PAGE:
AGENDA • Task Force Members • Task Force Charges • GER Components • GER Report Findings • Academic Committee Recommendations • Current GS and IAS Electives • Accomplishments • Task Force Recommendations
Task Force Team • Dr. Ibrahim Al-Jabri, Leader • Dr. Eid Al-Shammari, Member • Dr. Khudair Al-Khudair, Member • Dr. Hocine Bahlouli, Member
Charges of the Task Force • Update report on GER submitted to VRAA. • Identify accomplishments made. • Recommend options for adding 2 GS courses in the curricula as recommended by Academic Committee.
GER Components Identified in the Report • Math and Sciences • Mathematical Sciences • Quantitative Reasoning • Natural Sciences • Science, Technology and Society • Critical thinking • Computer Literacy • Communication Skills (Arabic and English) • Written Communication • Oral Communication • Visual & Electronic Communication • Religion and Humanities • Islamic Studies • Ethics • Social Sciences • Human behavior • Social, cultural, and political processes • Attitudes and skills for healthy life • Physical Education
Report Findings After updating the GER report, the Task Force found the following: • There are variations in the GERs from department to department. • There is no well defined understanding of GER components in all departments. • Almost anything that is not part of the core/concentration requirements is considered GERs. • There is inadequate coverage of the human behavior. Arts and Humanities are almost absent: history of civilizations, economic developments, industrial revolution, philosophy, linguistics, … • There is insufficient coverage of the social, cultural, and political processes. A lack of social sciences ( psychology and sociology) in our GER curriculum.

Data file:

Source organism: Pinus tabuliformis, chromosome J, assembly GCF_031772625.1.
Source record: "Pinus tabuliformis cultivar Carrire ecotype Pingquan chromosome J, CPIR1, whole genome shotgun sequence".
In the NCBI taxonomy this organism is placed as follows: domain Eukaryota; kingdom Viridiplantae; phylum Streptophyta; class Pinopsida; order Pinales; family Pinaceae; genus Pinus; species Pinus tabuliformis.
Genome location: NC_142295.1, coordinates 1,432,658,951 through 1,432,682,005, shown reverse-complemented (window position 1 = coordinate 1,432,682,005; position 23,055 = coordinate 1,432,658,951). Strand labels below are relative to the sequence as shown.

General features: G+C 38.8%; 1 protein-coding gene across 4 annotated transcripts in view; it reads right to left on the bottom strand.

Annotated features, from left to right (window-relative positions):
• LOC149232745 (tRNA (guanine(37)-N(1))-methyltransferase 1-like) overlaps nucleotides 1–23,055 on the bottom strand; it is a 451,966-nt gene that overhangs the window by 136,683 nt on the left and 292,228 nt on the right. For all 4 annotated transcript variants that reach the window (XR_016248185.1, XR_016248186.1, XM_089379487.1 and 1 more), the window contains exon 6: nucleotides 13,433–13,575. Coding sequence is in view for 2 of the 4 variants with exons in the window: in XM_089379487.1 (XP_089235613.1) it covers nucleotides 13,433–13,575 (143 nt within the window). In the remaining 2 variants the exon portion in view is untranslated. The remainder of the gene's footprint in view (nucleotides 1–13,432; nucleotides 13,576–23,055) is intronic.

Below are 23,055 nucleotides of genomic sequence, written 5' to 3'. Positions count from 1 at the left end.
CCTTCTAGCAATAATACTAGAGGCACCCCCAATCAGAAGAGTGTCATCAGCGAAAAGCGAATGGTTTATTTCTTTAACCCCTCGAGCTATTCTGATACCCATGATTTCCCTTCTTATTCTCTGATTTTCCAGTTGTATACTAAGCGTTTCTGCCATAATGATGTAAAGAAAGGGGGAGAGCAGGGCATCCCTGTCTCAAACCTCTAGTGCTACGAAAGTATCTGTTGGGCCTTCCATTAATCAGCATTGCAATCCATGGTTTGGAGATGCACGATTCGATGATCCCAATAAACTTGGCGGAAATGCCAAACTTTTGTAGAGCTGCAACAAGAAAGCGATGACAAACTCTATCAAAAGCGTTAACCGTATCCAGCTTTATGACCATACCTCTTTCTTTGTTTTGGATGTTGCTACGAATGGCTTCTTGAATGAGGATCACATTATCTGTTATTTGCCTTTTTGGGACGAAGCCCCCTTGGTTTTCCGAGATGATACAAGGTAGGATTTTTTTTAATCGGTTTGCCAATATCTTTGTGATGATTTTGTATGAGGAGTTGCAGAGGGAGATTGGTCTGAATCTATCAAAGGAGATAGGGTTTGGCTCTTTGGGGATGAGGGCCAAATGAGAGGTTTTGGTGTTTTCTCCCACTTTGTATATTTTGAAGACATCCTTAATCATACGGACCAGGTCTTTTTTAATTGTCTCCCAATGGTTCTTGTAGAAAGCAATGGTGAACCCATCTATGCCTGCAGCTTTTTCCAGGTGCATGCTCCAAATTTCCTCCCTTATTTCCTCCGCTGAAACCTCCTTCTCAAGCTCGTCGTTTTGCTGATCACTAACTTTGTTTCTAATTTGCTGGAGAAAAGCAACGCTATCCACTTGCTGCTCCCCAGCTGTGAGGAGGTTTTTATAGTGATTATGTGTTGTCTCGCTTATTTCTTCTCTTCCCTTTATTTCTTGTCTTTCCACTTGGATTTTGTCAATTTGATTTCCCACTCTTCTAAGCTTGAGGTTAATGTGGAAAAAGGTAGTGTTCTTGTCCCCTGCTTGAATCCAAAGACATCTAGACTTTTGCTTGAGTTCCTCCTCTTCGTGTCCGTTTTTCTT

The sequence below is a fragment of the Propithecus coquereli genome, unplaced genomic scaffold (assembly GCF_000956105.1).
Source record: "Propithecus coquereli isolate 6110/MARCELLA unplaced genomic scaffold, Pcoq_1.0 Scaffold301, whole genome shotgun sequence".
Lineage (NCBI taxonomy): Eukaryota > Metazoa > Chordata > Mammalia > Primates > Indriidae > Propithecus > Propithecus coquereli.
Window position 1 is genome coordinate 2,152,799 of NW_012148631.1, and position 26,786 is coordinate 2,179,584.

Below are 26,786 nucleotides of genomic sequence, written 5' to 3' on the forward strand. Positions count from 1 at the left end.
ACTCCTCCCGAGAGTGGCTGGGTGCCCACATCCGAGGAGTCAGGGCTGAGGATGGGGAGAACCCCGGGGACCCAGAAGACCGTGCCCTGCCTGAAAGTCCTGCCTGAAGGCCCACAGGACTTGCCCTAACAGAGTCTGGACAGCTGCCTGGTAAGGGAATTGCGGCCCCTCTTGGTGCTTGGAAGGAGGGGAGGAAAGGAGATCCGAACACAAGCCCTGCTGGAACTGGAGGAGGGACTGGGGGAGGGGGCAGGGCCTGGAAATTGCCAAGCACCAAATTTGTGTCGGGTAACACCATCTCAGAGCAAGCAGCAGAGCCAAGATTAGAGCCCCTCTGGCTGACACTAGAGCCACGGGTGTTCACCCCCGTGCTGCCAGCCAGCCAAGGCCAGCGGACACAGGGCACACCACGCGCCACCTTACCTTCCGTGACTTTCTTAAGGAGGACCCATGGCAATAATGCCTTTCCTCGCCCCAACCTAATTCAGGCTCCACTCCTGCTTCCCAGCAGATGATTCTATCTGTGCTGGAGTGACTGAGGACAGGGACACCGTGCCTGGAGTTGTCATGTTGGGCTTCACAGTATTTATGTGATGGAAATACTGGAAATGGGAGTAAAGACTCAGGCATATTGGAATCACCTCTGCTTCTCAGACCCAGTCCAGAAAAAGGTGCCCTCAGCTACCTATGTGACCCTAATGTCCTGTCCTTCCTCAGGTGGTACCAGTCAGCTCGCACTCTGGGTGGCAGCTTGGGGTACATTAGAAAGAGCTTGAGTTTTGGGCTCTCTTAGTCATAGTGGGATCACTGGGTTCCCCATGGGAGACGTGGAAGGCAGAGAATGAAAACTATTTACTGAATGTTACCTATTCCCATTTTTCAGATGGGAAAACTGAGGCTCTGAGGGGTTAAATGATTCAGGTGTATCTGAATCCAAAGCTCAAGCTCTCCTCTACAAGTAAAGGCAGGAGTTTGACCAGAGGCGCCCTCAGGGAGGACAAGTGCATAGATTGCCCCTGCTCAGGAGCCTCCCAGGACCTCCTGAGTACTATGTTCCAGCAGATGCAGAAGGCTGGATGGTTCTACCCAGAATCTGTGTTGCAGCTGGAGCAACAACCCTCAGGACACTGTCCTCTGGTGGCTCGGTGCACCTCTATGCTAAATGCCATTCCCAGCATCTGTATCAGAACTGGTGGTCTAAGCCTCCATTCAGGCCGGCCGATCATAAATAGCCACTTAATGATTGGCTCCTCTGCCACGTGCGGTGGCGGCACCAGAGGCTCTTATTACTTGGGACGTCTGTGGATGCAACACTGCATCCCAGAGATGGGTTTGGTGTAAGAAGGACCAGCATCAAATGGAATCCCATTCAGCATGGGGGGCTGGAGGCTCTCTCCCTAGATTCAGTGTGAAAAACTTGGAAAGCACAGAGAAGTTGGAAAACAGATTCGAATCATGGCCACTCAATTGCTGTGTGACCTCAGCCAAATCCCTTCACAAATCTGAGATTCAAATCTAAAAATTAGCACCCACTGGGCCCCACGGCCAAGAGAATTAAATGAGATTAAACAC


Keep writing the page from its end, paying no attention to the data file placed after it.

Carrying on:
Academic Committee Recommendations The Academic Committee discussed the GER report and made the following recommendations: • The report recommendations should be made available to departments to see what GERs exist and what need to be implemented. • Departments should revise their curricula so that the degree plan has room for more GS courses (2 courses) to satisfy GERs in Social Science and Human behavior. • Faculty with special skills for the recommended courses should be hired.
Current GS Electives • The University offers some of the following GS courses: • GS 200: Info Searching Skills • GS 221: Industrial Sociology & Production • GS 321: Principles of Human Behavior • GS 423: International Relations • GS 424: Planning & Social Development • GS 427: Man & Environment
Current IAS Electives • The University offers some of the following IAS courses: • IAS 411: Contemporary Islamic World • IAS 416: As-Sirah An-Nabawiyyah • IAS 418: Contemporary Financial Transactions in Islam • IAS 419: Inimitability of Al-Quran
KFUPM Accomplishments to Improve GERs • Opening a new GS Department • Appointment of a Chairman for the Department • Introducing two IAS course: • IAS 212: Professional Ethics. • IAS 322: Human Rights in Islam • Transforming two IAS courses: • IAS 201: Writing for Professional Needs • IAS 301: Oral Communication Skills • Searching for hiring more GS faculty members.
Task Force Recommendation • There must be a common GER courses for all colleges. (i.e. University Requirements). • Departments may add relevant GER courses as seen fit for their students. • A full revision of the present IAS credit-hour requirements is very much needed. • We should speed up building our capacity in the new GS department to take care of the shortcoming in the GERs.
Task Force Recommendation(cont’d) • In order to make up for the addition of 2 GS courses (6 Credit Hours) recommended by the Academic Committee, the Task Force recommends the following options:
Task Force Recommendation (cont’d) • Option #1: • Reduce the IAS credits from 14 to 8. • Option #2: • Reduce the IAS credits from 14 to 10. • Reduce the COOP credits from 9 to 6. • Option #3: • Reduce the IAS credits from 14 to 10. • Reduce the Major credits by at least 2.
TF Recommendation (cont’d) • The Task Force recommends adopting option #1 for the following reasons: • The IAS and GS courses are part of the GERs. • Some IAS courses have little benefit compared to potential GS courses. (e.g. IAS 101 and IAS 111 syllabi contain material to which students have been exposed in the high school).